New Reports Identify Barriers to Community College Paths to BAs in Computer Fields
New York, NY (November 15, 2016) — Seeking to diversify the nation’s pool of computer scientists and fill shortfalls in the number of graduates, Community College Research Center (CCRC) and Education, Training, Research (ETR) are releasing two complementary research reports today that explore ways to encourage community college students to pursue degrees in computer science and related fields. Both studies were commissioned by Google, and the former was authored in collaboration with the National Student Clearinghouse Research Center (NSC).
Of the bachelor’s degrees in computer and information science in 2013–14, only 11 percent were awarded to Black students, 9 percent to Hispanic students, and 18 percent to women, a share that has been declining for three decades. Because community colleges educate a disproportionate number of Black and Hispanic undergraduates, they are a promising source of more diverse degree holders.
“We know that there’s a lack of diversity in technical roles at Google and across the tech industry. We also know that many students, especially female, Black, and Latino students and students from lower income families, aren’t participating in the computer science pathway equally,” said Sepi Hejazi Moghadam, Head of Research & Development, K-12/Pre-Uni Education, Google. “In light of this, we wanted to gain a deeper understanding of the community college pathway to a bachelor’s degree in computer science in order to inform efforts to increase students’ exposure and awareness about CS while also strengthening existing pathways.”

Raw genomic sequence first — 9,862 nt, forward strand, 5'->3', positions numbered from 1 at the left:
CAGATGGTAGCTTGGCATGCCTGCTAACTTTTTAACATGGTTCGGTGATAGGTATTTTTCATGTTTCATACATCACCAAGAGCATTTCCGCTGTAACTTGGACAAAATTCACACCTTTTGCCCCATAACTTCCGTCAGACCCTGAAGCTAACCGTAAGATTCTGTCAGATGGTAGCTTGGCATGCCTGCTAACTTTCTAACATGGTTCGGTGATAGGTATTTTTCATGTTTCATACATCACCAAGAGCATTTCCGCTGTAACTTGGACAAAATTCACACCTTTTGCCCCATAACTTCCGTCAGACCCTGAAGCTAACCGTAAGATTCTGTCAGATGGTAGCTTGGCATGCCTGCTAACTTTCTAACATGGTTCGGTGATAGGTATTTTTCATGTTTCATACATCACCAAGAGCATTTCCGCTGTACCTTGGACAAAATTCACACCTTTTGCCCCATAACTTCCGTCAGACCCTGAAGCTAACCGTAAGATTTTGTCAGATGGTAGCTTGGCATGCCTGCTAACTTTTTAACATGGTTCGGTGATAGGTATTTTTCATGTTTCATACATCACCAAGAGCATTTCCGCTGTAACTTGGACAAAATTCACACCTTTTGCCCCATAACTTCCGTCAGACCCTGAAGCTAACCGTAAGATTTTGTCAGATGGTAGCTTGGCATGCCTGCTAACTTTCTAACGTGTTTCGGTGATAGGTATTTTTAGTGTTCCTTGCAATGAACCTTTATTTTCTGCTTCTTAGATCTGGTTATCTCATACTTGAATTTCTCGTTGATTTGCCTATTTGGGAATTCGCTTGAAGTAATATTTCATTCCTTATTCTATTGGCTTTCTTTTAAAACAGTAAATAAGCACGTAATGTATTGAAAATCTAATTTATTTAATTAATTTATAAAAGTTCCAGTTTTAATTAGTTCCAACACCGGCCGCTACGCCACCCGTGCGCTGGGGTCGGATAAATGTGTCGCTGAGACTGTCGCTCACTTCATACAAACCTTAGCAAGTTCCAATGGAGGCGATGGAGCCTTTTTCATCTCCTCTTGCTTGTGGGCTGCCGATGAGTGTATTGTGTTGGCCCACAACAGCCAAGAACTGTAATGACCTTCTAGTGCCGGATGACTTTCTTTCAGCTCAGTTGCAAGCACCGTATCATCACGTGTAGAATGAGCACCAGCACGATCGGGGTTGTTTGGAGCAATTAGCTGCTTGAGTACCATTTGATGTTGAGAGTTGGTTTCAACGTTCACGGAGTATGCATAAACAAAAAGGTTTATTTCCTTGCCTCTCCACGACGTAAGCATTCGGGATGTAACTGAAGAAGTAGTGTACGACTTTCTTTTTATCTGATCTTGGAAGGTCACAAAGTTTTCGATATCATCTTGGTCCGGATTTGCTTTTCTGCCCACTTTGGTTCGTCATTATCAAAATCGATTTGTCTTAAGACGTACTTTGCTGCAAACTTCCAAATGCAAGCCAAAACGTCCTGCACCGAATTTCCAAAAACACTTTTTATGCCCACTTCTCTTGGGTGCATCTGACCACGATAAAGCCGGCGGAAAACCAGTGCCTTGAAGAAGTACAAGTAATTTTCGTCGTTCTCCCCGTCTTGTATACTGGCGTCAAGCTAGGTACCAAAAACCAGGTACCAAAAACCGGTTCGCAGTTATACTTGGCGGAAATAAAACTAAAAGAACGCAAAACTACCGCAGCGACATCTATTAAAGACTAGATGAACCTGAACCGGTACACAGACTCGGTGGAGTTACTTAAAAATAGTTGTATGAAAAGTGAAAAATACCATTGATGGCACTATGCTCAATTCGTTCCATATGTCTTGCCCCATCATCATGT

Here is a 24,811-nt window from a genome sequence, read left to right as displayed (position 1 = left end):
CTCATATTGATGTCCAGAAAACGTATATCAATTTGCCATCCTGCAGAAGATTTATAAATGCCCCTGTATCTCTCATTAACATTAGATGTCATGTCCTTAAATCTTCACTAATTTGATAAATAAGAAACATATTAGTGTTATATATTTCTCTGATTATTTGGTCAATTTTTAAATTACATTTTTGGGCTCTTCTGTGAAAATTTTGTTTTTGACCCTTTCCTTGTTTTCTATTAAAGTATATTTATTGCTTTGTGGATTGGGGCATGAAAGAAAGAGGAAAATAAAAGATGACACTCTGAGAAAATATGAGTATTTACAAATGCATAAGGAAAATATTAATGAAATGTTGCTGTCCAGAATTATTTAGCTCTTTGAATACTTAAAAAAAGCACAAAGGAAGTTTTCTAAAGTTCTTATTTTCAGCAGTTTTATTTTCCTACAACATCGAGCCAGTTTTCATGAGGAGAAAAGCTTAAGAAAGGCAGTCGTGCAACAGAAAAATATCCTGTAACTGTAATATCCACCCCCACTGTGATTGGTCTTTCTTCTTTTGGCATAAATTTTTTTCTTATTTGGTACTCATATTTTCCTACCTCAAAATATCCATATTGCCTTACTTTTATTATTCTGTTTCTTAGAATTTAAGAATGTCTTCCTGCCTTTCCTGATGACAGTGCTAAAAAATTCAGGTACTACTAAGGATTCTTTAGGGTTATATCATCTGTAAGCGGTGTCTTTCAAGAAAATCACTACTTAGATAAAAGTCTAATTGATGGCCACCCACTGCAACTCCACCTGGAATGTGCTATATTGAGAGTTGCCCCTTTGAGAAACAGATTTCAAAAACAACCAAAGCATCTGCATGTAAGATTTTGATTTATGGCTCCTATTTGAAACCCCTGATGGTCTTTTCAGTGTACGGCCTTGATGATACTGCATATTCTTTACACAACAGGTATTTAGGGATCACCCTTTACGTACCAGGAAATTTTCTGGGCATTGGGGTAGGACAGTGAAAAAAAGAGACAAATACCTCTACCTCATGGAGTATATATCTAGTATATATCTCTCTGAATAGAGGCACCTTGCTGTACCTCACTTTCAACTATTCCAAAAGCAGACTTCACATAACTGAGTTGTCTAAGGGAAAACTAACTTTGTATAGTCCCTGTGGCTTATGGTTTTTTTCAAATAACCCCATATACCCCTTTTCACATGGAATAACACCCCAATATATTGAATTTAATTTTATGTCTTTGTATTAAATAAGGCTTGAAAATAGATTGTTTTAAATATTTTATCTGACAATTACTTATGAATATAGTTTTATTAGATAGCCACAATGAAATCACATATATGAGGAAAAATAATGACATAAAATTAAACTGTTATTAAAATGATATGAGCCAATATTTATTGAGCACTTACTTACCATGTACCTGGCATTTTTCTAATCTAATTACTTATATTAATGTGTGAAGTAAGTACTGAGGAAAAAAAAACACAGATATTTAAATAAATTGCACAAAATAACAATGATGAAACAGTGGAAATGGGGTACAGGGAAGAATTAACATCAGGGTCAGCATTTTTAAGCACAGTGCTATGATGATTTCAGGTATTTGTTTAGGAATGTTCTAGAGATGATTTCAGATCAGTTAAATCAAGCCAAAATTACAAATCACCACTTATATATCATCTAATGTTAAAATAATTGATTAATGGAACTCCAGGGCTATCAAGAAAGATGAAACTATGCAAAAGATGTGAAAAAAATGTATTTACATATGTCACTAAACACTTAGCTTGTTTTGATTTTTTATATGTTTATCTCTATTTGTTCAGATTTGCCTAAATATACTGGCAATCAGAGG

Students who attend community colleges on the way to computer science bachelor’s degrees encounter many challenges and obstacles along the way, according to the new research. Students who could be successful are sometimes thwarted by limited capacity at both two- and four-year colleges, strict requirements for computer science majors that cannot be fulfilled at all community colleges, and competitive cultures that push them to drop out. Many of the students also face problems common to many community college students, especially the need to contribute to their family’s income and to balance work and school.
The research found that students who are successful tend to be from higher socioeconomic backgrounds, are more likely to grow up near a technology hub, and transfer more quickly. Because many community colleges offer applied computer science degrees that are not geared toward transfer, students typically plot out their own individual paths to the four-year college. Transferring early is one strategy for students to avoid taking classes that do not apply to their major.
To address these problems, community colleges and four-year schools need to work together to remove obstacles and support students seeking to transfer into computer science majors. With targeted programs, students who left college to work in tech fields before earning a bachelor’s or switched their major away from computer science could be better supported to complete a computer science bachelor’s. The papers include a series of recommendations:
- Two-and four-year colleges should work together to create computer science–specific program maps with guidance on the courses that will transfer and guaranteed acceptance if requirements are met.